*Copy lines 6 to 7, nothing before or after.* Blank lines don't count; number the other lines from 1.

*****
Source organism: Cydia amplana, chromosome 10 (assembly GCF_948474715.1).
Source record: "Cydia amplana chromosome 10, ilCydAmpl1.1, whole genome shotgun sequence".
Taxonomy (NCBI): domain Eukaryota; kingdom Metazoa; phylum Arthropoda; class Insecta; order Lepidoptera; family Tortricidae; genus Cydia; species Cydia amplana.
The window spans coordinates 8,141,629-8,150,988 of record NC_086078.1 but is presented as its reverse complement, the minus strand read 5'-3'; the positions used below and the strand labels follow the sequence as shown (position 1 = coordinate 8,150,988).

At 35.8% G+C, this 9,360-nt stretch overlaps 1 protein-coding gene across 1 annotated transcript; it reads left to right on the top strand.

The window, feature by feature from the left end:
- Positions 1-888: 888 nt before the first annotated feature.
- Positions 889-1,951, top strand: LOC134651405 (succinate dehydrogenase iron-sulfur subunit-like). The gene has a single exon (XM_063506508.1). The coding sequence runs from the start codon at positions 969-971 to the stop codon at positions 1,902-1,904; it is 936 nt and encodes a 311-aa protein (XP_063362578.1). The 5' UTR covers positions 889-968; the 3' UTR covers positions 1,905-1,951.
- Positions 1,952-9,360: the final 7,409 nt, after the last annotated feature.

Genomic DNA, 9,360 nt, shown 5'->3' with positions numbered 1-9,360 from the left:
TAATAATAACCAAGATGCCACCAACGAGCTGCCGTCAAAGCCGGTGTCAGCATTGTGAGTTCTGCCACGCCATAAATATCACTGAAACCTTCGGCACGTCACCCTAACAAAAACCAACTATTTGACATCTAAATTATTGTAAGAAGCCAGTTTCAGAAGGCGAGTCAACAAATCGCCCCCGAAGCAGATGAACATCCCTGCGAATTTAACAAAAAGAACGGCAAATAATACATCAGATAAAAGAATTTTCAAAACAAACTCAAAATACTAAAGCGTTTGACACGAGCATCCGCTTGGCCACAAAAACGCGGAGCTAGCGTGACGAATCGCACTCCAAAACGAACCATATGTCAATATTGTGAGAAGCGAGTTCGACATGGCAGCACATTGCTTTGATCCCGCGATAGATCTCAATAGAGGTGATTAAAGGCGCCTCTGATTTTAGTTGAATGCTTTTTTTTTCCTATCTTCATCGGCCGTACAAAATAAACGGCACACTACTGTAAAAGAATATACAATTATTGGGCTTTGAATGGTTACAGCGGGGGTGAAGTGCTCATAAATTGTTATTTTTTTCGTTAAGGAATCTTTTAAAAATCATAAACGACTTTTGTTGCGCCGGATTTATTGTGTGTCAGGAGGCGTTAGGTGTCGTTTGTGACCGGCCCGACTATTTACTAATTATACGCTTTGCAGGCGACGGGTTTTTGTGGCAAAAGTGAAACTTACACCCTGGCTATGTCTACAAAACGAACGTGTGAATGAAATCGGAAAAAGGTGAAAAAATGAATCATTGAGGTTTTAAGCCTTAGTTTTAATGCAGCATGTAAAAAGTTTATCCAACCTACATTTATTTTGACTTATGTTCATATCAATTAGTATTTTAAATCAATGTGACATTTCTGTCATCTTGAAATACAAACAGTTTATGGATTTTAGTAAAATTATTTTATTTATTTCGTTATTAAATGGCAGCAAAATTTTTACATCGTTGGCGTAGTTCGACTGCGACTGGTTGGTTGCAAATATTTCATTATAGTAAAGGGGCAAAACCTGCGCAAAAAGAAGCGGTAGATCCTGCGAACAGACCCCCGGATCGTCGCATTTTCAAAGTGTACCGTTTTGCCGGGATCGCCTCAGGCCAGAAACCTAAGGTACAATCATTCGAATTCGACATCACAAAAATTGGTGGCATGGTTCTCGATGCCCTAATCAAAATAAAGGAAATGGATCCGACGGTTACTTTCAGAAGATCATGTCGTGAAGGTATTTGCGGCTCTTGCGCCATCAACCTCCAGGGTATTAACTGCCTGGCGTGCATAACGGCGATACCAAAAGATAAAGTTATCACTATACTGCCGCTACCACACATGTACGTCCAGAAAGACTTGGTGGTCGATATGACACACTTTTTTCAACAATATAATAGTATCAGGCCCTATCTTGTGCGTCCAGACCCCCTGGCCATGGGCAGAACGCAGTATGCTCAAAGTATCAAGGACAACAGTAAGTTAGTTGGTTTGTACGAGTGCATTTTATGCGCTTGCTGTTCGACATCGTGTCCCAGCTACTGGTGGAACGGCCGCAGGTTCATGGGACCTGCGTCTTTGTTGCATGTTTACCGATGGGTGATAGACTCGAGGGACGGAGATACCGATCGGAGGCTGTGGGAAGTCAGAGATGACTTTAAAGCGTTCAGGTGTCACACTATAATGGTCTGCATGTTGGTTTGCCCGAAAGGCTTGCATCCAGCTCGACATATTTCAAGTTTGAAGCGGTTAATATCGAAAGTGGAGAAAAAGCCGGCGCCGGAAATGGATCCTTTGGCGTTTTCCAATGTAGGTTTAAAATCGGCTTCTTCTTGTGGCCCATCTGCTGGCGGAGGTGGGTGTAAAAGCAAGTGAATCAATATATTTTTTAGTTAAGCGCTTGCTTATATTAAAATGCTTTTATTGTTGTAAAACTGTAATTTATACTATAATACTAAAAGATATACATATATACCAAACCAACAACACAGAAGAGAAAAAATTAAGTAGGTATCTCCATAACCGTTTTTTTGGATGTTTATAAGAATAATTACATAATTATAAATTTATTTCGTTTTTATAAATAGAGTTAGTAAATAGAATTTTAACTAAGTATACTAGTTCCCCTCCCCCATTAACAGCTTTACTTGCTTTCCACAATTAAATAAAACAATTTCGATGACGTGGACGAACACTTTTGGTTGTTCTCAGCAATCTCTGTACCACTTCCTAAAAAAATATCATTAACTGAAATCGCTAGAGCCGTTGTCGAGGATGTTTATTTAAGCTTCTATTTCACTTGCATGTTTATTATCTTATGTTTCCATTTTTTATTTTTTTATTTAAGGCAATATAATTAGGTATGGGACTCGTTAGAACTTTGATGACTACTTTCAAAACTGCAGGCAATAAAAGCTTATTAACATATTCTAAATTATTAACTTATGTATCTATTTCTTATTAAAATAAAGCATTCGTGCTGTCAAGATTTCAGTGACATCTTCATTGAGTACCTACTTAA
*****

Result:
The window, feature by feature from the left end:
- Positions 1-888: 888 nt before the first annotated feature.